Yes you need to act. I have had experience of this. Is that original boundary post still there ? I do hope so. I hope you have photographic evidence of the original fence boundary too. Keep anything like that. Just be business like and insist on your land being returned to you.

    Foolishly as it turned out, when we bought the adjoining land to our property, because we were going to be keeping horses and ponies we wanted to put up post and rail fencing (safer than any barbed wire etc) even though the post and wire fencing along the boundary of the back gardens of the rest of the road was quite substantial. However we post and railed the entire land and in the second paddock we left a section to remain as a path for the convenience of the villagers on that side of the village (another mistake)

    Move on a while and one day we came across the fact that one property was clipping its garden vegetation and dumping in the the 1/2 - 3/4 metre gap.When we pointed out that this was not a neighbourly thing to do the response was "It's our land"! Our reasoning for erecting fencing was so that the horses couldn't lean on neighbour's fences trying to get any tastier food source in their gardens. We also planted hawthorn cuttings in the gaps. Cue the local authority sending out community service numpties with an even numptier person "in charge" who decided hawthorn saplings were weeds and they killed or removed them. It turned out that we were rather foolish to do anything with any long established boundary and luckily we had evidence of original posts and the state of the land/area from when we bought it. The path we had left - well alas 3 drunken lads leaving the village pub one night broke all the fence posts at the base o their way home, caught, charged, found guilty, ordered to pay restitution - it didn't happen. As it had been a really hard job post hammering those posts in (the top soil covered previously left hard core from Motorway construction) so we decided that the path would have to close. We got some right grief over that. Luckily one sympathetic neighbour whose garden ran along the path fully supported us and looked out for the state of the fence, discouraging people from climbing it to short cut to the `motorway bridge.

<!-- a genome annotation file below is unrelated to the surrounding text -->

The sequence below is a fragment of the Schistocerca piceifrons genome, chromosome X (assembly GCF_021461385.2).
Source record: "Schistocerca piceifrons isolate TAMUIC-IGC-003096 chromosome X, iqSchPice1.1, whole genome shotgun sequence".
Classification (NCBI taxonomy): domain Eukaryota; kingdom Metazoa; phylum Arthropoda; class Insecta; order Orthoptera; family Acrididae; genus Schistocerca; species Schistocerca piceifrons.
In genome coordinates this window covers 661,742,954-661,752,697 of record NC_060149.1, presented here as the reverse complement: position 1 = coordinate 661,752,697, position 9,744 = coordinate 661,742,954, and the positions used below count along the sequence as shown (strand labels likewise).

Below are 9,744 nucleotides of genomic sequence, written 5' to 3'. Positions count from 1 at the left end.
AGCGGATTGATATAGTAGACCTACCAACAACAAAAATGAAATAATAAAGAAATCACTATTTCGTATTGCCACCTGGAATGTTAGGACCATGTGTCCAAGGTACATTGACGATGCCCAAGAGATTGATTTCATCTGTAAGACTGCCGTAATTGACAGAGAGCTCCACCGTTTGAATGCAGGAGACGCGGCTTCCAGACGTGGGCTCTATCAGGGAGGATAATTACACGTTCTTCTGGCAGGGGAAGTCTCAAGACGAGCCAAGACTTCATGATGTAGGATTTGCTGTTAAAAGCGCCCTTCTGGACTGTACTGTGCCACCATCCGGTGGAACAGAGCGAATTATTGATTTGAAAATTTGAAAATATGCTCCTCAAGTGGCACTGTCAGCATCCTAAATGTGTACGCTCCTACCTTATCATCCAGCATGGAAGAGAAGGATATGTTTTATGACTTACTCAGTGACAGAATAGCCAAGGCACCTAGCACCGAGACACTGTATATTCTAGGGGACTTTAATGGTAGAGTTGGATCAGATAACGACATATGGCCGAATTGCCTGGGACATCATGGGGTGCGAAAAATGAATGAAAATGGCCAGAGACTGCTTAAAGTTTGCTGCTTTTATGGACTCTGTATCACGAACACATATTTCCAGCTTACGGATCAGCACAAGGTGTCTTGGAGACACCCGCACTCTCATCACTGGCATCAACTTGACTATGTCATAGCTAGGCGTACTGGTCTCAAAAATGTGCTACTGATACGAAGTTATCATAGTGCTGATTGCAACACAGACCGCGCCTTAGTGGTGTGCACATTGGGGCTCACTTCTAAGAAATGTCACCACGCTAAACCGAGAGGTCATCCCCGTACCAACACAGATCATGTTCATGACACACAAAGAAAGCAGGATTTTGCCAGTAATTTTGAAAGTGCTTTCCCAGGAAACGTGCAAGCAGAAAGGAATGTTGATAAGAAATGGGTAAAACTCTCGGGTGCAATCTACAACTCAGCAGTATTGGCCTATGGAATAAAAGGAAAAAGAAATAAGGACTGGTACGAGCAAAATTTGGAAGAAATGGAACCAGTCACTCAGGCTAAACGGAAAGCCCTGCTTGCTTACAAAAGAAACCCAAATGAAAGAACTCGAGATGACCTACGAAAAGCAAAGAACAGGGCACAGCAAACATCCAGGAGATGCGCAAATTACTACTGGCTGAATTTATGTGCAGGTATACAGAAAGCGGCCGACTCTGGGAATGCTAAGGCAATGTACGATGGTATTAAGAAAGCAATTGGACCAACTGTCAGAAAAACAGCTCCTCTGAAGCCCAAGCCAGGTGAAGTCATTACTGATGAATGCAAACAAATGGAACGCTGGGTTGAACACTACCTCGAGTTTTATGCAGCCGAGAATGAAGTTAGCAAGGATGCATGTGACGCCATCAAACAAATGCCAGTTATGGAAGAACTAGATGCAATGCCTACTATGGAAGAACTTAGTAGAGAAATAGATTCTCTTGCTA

So... even though you are only talking about 6 inches.... people everywhere will take advantage. I have to say that when viewing a house and the vendor's wife mentioned a neighbour dispute re their extension we moved on without a backward glance !
     
    wanet likes this.
  6. lanokia

    lanokia Star commenter

    Never a need to downplay 6 inches...




    I'll get my coat.
     
    wanet and Motherofchikkins like this.
  7. FrankWolley

    FrankWolley Star commenter

    Very true.

    Which is why I'd be loathe to get into a dispute with my neighbour as this has to be disclosed before contracts are exchanged...
     
  8. nomad

    nomad Star commenter

  9. Flere-Imsaho

    Flere-Imsaho Star commenter

    Ah, sorry. I got mixed up.
    Then they should know better.